Bring on the next economist. Robert Akerlof and I am SO in. What role does anger play in the cycle of economic decision-making? Muthoo had warned us at the economists were starting to factor in emotion. Theoretical economics might think in terms of pure, unfettered rationality, but humans don’t make decisions like that. Understand how we make decisions, what corrupts that pure reason, and you enhance your algorithms. Akerlof, who must be the chirpiest person ever to have studied anger, is doing just that. He talks in dressed up formal logic. Player one follows a rule. Player two enforces a rule; a behaviour based on whether he or she thinks player one has behaved reasonably. Player one’s compliance is based on two factors: the cost of compliance (ie how easy is it to comply) and the cost of non-compliance (ie what do I stand to lose by non-compliance). Then, you can chuck in a sense of duty – ought I to comply. To player two, add the possibility of anger, making punishment of irrational non-compliance more likely. Anger then increases compliance. However, if player one feels he or she has been unfairly treated, punished excessively or irrationally, you end up with a vicious cycle, a feud.
It’s interesting that the artists need concrete examples here. Alecky Blythe asks Akerlof to apply it to the riots. What, I wonder, does it infer about banker-bashing: public anger over the economic crash? That anger isn’t connected to the ability to punish – it’s both a (weak) form of punishment in itself, pariahship, and impacts on the enforcer’s decision-making process. But then time’s up.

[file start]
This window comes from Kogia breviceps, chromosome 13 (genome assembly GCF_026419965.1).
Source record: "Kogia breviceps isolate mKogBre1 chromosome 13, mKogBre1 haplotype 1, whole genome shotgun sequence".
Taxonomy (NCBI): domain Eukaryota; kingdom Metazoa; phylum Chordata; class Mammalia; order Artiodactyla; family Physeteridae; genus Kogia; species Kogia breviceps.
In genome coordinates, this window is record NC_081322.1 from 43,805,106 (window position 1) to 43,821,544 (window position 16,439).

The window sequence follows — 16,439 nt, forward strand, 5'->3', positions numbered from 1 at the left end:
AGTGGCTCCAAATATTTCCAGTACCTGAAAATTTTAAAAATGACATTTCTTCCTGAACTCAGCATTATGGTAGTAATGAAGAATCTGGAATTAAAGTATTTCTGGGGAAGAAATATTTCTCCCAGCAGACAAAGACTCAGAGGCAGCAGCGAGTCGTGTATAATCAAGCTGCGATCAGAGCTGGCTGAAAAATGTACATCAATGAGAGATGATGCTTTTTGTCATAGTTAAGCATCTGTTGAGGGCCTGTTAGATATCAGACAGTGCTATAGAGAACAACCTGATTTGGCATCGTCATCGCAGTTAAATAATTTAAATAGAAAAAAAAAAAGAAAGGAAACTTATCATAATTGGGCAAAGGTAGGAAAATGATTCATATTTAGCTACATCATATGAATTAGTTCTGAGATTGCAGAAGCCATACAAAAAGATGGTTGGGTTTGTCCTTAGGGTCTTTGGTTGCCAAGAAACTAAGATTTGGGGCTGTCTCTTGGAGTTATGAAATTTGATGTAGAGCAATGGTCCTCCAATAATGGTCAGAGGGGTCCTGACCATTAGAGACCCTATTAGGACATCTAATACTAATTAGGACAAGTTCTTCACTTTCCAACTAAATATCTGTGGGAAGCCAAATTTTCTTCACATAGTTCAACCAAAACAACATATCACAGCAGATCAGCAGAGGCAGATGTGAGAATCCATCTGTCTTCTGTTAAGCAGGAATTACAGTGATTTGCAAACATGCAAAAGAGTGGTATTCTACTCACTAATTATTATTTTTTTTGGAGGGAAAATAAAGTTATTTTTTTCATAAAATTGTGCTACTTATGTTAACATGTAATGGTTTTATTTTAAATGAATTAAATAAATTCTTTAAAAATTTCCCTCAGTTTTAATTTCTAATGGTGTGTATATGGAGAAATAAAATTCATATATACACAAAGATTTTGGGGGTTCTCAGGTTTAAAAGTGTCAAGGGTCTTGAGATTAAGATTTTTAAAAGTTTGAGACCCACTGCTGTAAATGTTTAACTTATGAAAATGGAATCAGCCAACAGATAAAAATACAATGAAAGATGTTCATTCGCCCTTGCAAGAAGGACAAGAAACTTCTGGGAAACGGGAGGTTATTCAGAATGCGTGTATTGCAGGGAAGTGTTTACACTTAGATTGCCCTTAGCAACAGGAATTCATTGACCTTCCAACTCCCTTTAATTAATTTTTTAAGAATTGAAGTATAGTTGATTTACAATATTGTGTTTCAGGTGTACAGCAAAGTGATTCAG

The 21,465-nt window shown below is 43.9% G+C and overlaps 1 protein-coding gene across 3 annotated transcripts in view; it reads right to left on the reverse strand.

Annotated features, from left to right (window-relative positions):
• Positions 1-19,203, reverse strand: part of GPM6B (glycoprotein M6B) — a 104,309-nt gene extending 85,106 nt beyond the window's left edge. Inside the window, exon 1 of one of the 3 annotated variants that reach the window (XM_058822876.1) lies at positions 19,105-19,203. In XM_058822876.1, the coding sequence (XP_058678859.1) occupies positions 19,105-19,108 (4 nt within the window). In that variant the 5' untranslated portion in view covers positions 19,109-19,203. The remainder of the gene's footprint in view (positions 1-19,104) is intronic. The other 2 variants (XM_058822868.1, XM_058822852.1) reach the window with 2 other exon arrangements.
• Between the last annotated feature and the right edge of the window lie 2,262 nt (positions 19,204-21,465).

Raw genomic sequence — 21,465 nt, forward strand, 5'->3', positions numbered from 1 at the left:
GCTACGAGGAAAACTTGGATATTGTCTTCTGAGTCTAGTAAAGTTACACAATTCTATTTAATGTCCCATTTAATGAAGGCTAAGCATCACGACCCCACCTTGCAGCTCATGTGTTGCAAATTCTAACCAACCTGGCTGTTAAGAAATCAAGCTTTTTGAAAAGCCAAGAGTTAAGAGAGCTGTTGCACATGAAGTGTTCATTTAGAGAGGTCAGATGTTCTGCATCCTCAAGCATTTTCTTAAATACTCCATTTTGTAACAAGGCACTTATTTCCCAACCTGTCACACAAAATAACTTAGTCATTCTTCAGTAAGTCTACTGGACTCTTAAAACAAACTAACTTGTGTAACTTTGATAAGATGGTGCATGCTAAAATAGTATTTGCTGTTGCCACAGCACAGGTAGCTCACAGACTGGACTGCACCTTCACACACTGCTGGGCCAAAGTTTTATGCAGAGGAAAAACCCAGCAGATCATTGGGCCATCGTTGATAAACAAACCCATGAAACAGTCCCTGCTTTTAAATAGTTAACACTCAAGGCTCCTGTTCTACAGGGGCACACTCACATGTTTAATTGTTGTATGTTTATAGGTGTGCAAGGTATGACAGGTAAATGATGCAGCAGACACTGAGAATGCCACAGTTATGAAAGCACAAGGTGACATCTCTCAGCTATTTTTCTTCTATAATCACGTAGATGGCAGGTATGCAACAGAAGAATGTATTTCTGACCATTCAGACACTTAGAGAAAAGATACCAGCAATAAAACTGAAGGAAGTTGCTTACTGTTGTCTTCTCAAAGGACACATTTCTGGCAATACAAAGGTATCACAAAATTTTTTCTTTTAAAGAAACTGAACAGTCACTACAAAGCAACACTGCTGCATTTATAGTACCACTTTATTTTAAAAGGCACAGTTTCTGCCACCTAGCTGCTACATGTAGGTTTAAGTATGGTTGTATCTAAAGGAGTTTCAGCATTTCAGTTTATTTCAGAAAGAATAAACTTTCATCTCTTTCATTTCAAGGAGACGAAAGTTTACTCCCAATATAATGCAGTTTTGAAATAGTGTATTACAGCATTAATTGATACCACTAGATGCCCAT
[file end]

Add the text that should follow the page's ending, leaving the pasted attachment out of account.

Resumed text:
Bring on the next economist. Kimberley Scharf on the economics of charitable giving. At first I’m out, but it hooks me back. Turns out that the more Facebook friends you have, the less money your online charitable campaign will pull in. What emerges is a fascinating sense of churning data around to explore different factors at play and how logically one set of data leads to another. Does this mean that two marathon applicants with differing numbers of Facebook friends will have different chances of securing a place? In short, yes. But it’s also interesting how much data is missing; how much we can’t quite conclude just yet.
Bring on the next economist. Emotions again and Daniel Sgroi on happiness. In a photonegative of chipper Akerlof, Sgroi cuts an ironically gloomy figure at first glance. He turns out to be coyly amusing. Anyway, he uses us as subjects – dishing out a survey to rate our own happiness, height and political slant in relation to the rest of the group. Flawlessly we prove the theory; that one assumes others to be like ourselves. Secondarily, he demonstrates his current research into happiness and productivity. Show people a comedy clip and, generally speaking, they get better and faster at mental arithmetic. Who knew? Hold up; here’s an argument against arts funding cuts if ever there was one.